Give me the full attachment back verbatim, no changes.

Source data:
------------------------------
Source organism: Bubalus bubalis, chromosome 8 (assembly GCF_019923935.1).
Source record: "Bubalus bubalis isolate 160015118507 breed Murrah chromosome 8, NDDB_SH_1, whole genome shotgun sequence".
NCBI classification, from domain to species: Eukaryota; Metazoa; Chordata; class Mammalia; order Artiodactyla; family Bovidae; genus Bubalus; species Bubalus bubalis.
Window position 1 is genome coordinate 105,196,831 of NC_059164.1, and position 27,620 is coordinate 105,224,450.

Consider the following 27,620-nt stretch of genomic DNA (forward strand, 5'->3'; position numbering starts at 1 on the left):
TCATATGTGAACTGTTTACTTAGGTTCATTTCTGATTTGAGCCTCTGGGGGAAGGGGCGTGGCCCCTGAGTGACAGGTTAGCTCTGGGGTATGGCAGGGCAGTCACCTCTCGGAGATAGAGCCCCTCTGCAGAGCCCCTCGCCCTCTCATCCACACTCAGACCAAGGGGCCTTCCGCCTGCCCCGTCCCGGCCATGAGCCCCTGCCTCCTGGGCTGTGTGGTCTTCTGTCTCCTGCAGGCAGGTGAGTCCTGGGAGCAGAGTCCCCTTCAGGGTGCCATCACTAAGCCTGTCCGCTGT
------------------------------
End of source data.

Source organism: Bubalus bubalis, chromosome 8 (assembly GCF_019923935.1).
Source record: "Bubalus bubalis isolate 160015118507 breed Murrah chromosome 8, NDDB_SH_1, whole genome shotgun sequence".
NCBI classification, from domain to species: Eukaryota; Metazoa; Chordata; class Mammalia; order Artiodactyla; family Bovidae; genus Bubalus; species Bubalus bubalis.
Window position 1 is genome coordinate 105,196,831 of NC_059164.1, and position 27,620 is coordinate 105,224,450.

Consider the following 27,620-nt stretch of genomic DNA (forward strand, 5'->3'; position numbering starts at 1 on the left):
TCATATGTGAACTGTTTACTTAGGTTCATTTCTGATTTGAGCCTCTGGGGGAAGGGGCGTGGCCCCTGAGTGACAGGTTAGCTCTGGGGTATGGCAGGGCAGTCACCTCTCGGAGATAGAGCCCCTCTGCAGAGCCCCTCGCCCTCTCATCCACACTCAGACCAAGGGGCCTTCCGCCTGCCCCGTCCCGGCCATGAGCCCCTGCCTCCTGGGCTGTGTGGTCTTCTGTCTCCTGCAGGCAGGTGAGTCCTGGGAGCAGAGTCCCCTTCAGGGTGCCATCACTAAGCCTGTCCGCTGT